Carbon Emissions are Making Our Waters Acidic

iStock Photo/Thinkstock

EarthTalk®
E - The Environmental Magazine

Dear EarthTalk: I was horrified to read recently that our oceans are actually becoming acidic, that the continued burning of fossil fuels is changing the chemistry of our seas. What’s going on?  -- Kim Richardson, San Diego, CA

 

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EarthTalk
12:00 am
Sun January 29, 2012

The Energy Waste of TV-Top Boxes

iStock Photo/Thinkstock

EarthTalk®
E - The Environmental Magazine

Dear EarthTalk: Is it true that cable and other pay TV boxes that sit atop television sets consume massive amounts of energy, in part because they are always on, even when the TV is off? -- Sam Winston, Metarie, LA

 

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EarthTalk
12:00 am
Sun January 22, 2012

Cutting Down Forests for Biomass Fuel

Hemera Collection Thinkstock

EarthTalk®
E - The Environmental Magazine

 

Dear EarthTalk: I understand that some companies are now looking to cut down forests and burn them as “biomass” for generating electricity. Is nothing sacred?   -- Audrey Barklay, Newark, NJ

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EarthTalk
12:00 am
Sun January 22, 2012

Water Usage in the Bathroom

Hemera Collection/Thinkstock

EarthTalk®
E - The Environmental Magazine

Dear EarthTalk: Is it true that the bathroom is where over half of our household water usage takes place? What are some ways to take a bite out of that? -- Shelby McIntyre, Chico, CA

Yes indeed, some 60 percent of our household indoor water usage happens in the bathroom. As such, updating old leaky fixtures and changing a few basic habits could go a long way to not only saving fresh water, an increasingly precious resource, but also money.

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Environment
12:01 am
Wed January 18, 2012

Cleaner Air In L.A. Ports Comes At A Cost To Truckers

A truck passes shipping containers at China Shipping at the Ports of Long Beach and Los Angeles, the busiest port complex in the U.S., near Long Beach, Calif. Stricter emissions standards have cut down on air pollution from the trucks, which has been one of the most significant sources of air pollution in California for many years.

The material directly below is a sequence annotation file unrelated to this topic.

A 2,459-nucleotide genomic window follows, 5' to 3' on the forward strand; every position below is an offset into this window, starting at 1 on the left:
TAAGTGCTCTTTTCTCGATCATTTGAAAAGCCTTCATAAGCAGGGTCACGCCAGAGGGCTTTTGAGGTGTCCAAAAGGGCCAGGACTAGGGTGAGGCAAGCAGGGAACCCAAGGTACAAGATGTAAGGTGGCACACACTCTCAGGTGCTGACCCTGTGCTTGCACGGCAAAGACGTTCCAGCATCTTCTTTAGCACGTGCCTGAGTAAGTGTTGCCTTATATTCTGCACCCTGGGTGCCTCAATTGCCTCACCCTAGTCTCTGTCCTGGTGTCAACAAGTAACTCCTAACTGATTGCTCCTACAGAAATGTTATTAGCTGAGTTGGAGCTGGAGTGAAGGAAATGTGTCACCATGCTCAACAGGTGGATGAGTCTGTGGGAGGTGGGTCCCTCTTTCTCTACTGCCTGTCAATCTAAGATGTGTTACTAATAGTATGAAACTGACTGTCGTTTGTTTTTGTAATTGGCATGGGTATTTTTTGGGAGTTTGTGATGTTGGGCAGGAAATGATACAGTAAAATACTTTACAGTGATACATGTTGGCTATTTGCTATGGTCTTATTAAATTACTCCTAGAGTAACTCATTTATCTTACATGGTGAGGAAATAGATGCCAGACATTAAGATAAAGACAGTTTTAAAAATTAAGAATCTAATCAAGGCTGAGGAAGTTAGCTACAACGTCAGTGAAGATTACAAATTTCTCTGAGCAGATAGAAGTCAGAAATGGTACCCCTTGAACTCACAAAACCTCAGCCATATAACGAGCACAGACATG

David McNew Getty Images

The twin ports of Los Angeles and Long Beach are the busiest in the nation. They also have some of the dirtiest air, thanks to thousands of cargo trucks that pass through each day.

But this month marks the beginning of a new era, as tighter emissions standards go into effect.

'100 Percent Clean Energy'

A common trope in environmental stories is to put things in terms of jobs vs. the environment. But that's not what happened in the case of the ports.

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EarthTalk
12:00 am
Sun January 15, 2012

Cutting Emissions in Northeastern and Mid-Atlantic states

Ten Northeastern and Mid-Atlantic states have, in the face of federal inaction, agreed on a region-wide greenhouse gas emissions limit, enforced through the sale of pollution permits to large fossil fuel power plants there.
iStock Photo/Thinkstock

EarthTalk®
E - The Environmental Magazine

Dear EarthTalk: I understand that some Northeastern and Mid-Atlantic U.S. states have banded together to reduce their own greenhouse gas emissions. Can you enlighten?   -- Bo Clifford, Cary, NC

 

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The Exchange
9:00 am
Thu January 5, 2012

Reviewing RGGI in the Granite State

Two recent reports examined the impact of this Regional Greenhouse Gas Initiative or RGGI on New Hampshire. One touts the energy savings that have come from the program, the other suggests that the Granite State may not be benefiting as much as other participating states. We’ll look closer at these two studies and how they may play into bills aimed at repealing or revising RGGI this year in the legislature.  

Guests

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EarthTalk
12:00 am
Sun January 1, 2012

Home Energy Audits

USDA

EarthTalk®
E - The Environmental Magazine

 

Dear EarthTalk: There are a number of companies out there now doing “energy audits” for the home, after which they try to sell you attic insulation and other products and services. Is this just a scam or would it be wise for me to look into this?                            -- Bill Richards., New York, NY